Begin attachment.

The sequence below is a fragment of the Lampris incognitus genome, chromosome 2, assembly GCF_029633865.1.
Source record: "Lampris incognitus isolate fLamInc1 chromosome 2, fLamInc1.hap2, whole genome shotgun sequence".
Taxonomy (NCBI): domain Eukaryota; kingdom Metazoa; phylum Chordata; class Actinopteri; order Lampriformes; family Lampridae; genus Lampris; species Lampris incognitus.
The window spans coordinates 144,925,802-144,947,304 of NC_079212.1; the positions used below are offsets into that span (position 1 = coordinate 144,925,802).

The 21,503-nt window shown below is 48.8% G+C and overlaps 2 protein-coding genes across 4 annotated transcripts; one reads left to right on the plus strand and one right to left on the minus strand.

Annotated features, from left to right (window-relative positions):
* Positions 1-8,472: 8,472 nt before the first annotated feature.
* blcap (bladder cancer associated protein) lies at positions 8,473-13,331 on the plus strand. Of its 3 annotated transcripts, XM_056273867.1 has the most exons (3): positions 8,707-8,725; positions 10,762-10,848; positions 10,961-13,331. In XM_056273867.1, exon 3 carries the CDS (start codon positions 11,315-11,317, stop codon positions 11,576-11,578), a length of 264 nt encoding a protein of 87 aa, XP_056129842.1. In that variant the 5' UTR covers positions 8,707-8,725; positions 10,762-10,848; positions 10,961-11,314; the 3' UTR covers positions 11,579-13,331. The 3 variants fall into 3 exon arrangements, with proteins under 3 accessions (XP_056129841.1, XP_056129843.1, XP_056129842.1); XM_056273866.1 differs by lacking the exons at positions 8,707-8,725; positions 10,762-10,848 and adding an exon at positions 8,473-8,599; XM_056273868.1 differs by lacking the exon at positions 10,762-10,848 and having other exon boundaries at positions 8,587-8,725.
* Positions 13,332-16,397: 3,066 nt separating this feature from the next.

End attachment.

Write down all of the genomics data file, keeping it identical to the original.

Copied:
The sequence below is a fragment of the Lampris incognitus genome, chromosome 2, assembly GCF_029633865.1.
Source record: "Lampris incognitus isolate fLamInc1 chromosome 2, fLamInc1.hap2, whole genome shotgun sequence".
Taxonomy (NCBI): domain Eukaryota; kingdom Metazoa; phylum Chordata; class Actinopteri; order Lampriformes; family Lampridae; genus Lampris; species Lampris incognitus.
The window spans coordinates 144,925,802-144,947,304 of NC_079212.1; the positions used below are offsets into that span (position 1 = coordinate 144,925,802).

The 21,503-nt window shown below is 48.8% G+C and overlaps 2 protein-coding genes across 4 annotated transcripts; one reads left to right on the plus strand and one right to left on the minus strand.

Annotated features, from left to right (window-relative positions):
* Positions 1-8,472: 8,472 nt before the first annotated feature.
* blcap (bladder cancer associated protein) lies at positions 8,473-13,331 on the plus strand. Of its 3 annotated transcripts, XM_056273867.1 has the most exons (3): positions 8,707-8,725; positions 10,762-10,848; positions 10,961-13,331. In XM_056273867.1, exon 3 carries the CDS (start codon positions 11,315-11,317, stop codon positions 11,576-11,578), a length of 264 nt encoding a protein of 87 aa, XP_056129842.1. In that variant the 5' UTR covers positions 8,707-8,725; positions 10,762-10,848; positions 10,961-11,314; the 3' UTR covers positions 11,579-13,331. The 3 variants fall into 3 exon arrangements, with proteins under 3 accessions (XP_056129841.1, XP_056129843.1, XP_056129842.1); XM_056273866.1 differs by lacking the exons at positions 8,707-8,725; positions 10,762-10,848 and adding an exon at positions 8,473-8,599; XM_056273868.1 differs by lacking the exon at positions 10,762-10,848 and having other exon boundaries at positions 8,587-8,725.
* Positions 13,332-16,397: 3,066 nt separating this feature from the next.